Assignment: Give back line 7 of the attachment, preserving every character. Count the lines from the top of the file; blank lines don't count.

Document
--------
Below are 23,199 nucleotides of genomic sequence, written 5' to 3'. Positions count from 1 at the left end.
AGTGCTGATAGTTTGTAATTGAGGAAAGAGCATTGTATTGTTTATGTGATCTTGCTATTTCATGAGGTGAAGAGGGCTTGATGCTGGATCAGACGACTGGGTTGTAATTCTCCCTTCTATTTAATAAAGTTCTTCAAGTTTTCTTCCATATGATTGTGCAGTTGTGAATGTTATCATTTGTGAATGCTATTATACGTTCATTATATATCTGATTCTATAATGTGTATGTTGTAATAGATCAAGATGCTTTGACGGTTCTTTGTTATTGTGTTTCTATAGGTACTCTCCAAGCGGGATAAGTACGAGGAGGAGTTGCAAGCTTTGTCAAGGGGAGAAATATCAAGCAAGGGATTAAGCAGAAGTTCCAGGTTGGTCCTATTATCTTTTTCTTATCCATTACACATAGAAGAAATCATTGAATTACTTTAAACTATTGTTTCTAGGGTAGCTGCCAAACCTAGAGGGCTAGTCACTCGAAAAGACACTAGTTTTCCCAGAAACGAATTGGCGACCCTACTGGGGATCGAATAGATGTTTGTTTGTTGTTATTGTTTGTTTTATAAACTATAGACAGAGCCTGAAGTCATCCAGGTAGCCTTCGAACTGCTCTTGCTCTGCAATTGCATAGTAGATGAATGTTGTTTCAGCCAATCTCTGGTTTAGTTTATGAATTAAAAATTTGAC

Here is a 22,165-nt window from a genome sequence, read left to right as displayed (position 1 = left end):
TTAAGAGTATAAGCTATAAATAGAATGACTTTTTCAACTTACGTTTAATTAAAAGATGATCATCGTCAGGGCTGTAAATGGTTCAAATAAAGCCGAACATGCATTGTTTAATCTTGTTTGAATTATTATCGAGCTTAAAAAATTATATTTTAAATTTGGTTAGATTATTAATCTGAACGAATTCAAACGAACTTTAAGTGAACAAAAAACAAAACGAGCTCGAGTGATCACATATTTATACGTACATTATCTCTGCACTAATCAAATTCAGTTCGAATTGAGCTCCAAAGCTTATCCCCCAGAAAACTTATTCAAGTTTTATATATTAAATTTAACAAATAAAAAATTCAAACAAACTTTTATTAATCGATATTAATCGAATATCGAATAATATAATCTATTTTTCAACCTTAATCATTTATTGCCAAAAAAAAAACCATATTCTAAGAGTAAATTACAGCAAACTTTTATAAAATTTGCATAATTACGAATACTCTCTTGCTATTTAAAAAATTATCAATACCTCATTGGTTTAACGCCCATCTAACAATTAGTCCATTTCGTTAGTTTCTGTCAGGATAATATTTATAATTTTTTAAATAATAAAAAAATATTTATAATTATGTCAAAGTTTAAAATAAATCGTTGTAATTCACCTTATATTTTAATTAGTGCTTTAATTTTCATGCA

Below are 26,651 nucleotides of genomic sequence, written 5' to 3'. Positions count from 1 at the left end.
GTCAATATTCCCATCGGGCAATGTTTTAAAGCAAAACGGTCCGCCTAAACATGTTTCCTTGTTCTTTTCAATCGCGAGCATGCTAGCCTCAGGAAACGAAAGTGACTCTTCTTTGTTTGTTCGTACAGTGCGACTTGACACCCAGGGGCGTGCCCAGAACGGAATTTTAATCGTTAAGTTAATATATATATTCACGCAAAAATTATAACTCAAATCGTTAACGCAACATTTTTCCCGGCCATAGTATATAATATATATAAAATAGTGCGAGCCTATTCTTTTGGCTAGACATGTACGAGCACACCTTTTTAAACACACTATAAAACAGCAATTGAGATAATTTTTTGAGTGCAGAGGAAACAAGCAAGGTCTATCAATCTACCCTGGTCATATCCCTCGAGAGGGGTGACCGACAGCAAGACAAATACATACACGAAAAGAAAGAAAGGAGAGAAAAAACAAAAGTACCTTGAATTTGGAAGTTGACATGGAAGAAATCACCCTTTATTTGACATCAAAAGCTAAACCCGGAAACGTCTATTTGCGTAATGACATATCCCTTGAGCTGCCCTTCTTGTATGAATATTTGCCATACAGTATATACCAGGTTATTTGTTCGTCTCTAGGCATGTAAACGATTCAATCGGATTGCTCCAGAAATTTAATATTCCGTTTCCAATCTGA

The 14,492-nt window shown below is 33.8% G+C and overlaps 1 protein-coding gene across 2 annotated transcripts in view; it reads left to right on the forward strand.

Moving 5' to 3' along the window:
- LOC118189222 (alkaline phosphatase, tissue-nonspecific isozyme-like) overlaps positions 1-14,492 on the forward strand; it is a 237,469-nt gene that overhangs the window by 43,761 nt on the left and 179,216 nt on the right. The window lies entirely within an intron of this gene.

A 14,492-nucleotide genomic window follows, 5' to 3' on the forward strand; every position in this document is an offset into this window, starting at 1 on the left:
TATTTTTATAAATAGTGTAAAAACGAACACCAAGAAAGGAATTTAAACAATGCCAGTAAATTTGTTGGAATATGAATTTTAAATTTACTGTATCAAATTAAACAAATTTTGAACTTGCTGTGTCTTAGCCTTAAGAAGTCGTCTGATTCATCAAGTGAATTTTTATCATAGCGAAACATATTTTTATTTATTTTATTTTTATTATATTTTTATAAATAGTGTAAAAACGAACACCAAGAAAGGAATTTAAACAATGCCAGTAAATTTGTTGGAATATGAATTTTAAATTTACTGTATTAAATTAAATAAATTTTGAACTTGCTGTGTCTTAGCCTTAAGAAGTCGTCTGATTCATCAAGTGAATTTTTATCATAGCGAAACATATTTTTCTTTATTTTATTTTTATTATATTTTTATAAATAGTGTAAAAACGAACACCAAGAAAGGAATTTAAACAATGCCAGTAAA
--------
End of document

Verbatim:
The 14,492-nt window shown below is 33.8% G+C and overlaps 1 protein-coding gene across 2 annotated transcripts in view; it reads left to right on the forward strand.